Thanks, Apple: Universal Music’s digital sales increased 33% in first 9 months of 2008

“Universal Music Group saw sales drop 6.2% in the last quarter, parent company Vivendi disclosed yesterday. But that’s not as bad as it looks: Strip out the effect of currency fluctuations (chiefly, the rise of the U.S. dollar), and UMG’s revenues actually increased 1.1%,” Peter Kafka reports for AllThingsD.

“What happened? CD sales are still declining, of course. But Vivendi said the rise of digital music — that means you, Apple — is finally beginning to balance out some of the decline. Digital sales increased 33% in the first 9 months of the year, the company said,” Kafka reports.

Full article here.

Apple dominates the online music market, accounting for more than 70% of worldwide online digital music sales; it’s the largest legal music retailer in the world. Imagine how much better (even) UMG could have done if they’d abandon their quixotic quest to damage iTunes Store by withholding DRM-free music while colluding to offer it to every also-ran online music outfit on the planet.

Steve Jobs ought to lay down the law to these thieves if he’s really serious about wanting to remove DRM from music. Enough already.


  1. Steve’s got ’em by the balls, now.

    He should step up the fervor behind any demands he has (DRM-free music, OTA iTunes music and ringtones downloads, ringtones for every song in the store, etc.) before other stores like Amazon gain real traction. They need iTunes now more than they ever did.

  2. What’s amazing is that the music companies haven’t calculated the immense cost savings they realize by not having to press CDs, package them, ship them, replace damaged CDs, etc. All they have to do is upload the music file to Apple and wait for the cash to come in.

    If I were in charge of a music company, I’d be taking my entire old catalog, digitizing it, and creating a huge marketing campaign about how you can get all of your old favorites, DRM free, on iTunes just in time for Christmas. Maybe even partner up with Apple on a special iTunes/iPod pre-loaded Oldies but Goodies promotion. Talk about free money.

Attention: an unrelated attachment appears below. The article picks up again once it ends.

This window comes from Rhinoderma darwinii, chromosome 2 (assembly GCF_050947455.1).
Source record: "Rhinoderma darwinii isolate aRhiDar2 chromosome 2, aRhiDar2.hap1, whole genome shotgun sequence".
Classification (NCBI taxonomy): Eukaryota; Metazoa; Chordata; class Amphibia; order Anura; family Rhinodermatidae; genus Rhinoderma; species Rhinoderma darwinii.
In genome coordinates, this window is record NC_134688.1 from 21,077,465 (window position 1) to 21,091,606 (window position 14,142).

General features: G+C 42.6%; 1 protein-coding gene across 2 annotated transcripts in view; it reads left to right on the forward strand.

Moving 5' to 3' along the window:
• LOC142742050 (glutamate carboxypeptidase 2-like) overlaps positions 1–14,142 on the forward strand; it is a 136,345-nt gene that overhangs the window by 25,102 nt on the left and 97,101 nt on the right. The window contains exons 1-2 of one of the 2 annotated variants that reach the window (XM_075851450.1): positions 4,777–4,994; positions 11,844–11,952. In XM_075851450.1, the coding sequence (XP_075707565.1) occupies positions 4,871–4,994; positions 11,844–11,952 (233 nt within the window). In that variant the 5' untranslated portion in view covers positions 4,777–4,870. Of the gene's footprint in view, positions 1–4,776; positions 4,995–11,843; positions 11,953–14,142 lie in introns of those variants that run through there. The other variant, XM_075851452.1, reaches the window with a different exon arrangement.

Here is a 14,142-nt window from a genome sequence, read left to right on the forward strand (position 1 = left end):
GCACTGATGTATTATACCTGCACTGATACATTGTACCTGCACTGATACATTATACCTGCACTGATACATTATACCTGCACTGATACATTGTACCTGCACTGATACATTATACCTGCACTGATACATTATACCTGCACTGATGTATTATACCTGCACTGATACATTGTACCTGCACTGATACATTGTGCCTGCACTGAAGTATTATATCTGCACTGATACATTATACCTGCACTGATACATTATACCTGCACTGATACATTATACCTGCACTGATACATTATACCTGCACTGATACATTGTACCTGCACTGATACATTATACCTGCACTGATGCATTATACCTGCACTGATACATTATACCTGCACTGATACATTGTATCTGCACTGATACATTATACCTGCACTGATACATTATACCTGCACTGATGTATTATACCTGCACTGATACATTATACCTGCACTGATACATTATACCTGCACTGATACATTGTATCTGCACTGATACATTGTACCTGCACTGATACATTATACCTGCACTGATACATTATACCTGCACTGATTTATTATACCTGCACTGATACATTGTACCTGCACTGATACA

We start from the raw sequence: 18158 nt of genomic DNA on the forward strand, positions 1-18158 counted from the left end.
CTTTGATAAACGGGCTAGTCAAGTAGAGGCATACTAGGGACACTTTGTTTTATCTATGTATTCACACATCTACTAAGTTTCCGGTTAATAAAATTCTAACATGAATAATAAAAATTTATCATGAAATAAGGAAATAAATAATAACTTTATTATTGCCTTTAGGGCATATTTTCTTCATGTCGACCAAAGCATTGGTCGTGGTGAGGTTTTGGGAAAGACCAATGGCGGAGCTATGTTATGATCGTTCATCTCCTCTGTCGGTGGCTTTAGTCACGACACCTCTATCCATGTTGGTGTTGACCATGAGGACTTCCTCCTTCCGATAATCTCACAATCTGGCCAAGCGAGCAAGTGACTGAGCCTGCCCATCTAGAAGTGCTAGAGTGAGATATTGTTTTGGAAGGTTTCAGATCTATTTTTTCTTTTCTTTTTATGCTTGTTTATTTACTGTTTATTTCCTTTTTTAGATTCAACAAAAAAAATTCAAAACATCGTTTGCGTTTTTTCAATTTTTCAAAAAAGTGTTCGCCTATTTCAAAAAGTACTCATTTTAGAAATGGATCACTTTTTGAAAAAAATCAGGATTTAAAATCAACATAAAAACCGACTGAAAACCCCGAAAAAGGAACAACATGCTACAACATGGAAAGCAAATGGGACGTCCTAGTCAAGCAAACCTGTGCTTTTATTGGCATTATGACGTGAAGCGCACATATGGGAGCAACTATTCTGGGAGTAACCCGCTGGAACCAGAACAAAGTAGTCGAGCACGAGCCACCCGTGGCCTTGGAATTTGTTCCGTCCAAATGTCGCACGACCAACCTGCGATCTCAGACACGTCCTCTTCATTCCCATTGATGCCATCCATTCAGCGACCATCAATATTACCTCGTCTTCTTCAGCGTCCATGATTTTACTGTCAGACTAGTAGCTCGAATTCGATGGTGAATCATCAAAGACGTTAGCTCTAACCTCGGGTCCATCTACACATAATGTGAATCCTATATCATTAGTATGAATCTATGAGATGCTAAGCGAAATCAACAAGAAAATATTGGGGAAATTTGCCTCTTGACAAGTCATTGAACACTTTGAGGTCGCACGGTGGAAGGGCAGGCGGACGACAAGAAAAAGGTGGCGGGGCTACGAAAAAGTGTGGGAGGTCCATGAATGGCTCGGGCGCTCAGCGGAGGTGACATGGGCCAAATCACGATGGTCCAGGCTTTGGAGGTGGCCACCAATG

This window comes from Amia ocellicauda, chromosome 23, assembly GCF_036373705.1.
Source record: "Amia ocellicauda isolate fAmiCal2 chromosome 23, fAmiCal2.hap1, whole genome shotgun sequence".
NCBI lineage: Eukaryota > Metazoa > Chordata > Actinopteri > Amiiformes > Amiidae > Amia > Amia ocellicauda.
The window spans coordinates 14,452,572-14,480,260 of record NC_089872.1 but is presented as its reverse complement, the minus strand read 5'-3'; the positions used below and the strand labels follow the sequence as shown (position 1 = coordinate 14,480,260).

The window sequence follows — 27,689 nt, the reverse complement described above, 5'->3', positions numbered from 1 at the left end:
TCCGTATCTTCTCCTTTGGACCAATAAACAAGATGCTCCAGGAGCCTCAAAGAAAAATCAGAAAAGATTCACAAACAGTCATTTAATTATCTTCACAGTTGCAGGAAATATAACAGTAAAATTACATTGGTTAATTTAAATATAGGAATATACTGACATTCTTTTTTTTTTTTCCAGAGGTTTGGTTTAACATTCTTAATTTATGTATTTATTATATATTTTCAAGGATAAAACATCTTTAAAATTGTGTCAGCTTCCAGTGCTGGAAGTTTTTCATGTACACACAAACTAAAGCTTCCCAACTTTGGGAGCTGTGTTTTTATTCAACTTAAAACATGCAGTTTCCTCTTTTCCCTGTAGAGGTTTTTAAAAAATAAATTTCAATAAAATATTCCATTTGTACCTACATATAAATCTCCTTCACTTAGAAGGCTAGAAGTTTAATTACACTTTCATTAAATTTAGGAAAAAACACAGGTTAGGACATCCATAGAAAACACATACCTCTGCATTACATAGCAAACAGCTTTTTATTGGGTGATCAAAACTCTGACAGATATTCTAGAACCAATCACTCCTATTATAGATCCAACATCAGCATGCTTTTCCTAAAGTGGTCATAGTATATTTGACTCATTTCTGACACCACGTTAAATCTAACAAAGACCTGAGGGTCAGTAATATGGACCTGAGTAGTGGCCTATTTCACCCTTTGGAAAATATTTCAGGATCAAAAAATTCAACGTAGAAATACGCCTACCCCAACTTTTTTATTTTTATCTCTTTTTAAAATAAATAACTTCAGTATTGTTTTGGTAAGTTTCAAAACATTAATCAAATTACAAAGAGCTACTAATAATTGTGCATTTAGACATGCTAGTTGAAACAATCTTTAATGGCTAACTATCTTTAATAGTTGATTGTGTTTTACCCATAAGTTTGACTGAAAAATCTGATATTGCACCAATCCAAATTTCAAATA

3. I agree completely. I don’t buy non-iTunes-plus music anymore, and I don’t encourage anyone to either. In fact I’m less likely to give iTunes certificates (or any music purchases) as gifts until the studios get over themselves and make the music available as non-DRM. I don’t want to be a pawn in their power-game – I want to get the music I want when I want it, in open format.

    Well, they’ll figure it out eventually. Or continue dying out. I just hope they hurry it up, whichever route they’re going to take.

  4. The thing is, Apple has no great business incentive to get rid of DRM. Besides Steve Jobs writing an “open letter” for some great PR against the record labels, I don’t think Apple is really pushing the going DRM-free issue too much.

    > Imagine how much better (even) UMG could have done if they’d abandon their quixotic quest to damage iTunes Store by withholding DRM-free music

    “Quixotic” is an accurate description, as it is obvious that having DRM in place is not hurting iTunes Store sales, because Apple’s DRM is mostly invisible and seamless for iPod users. Most customers do not even know or care about “iTunes Plus.”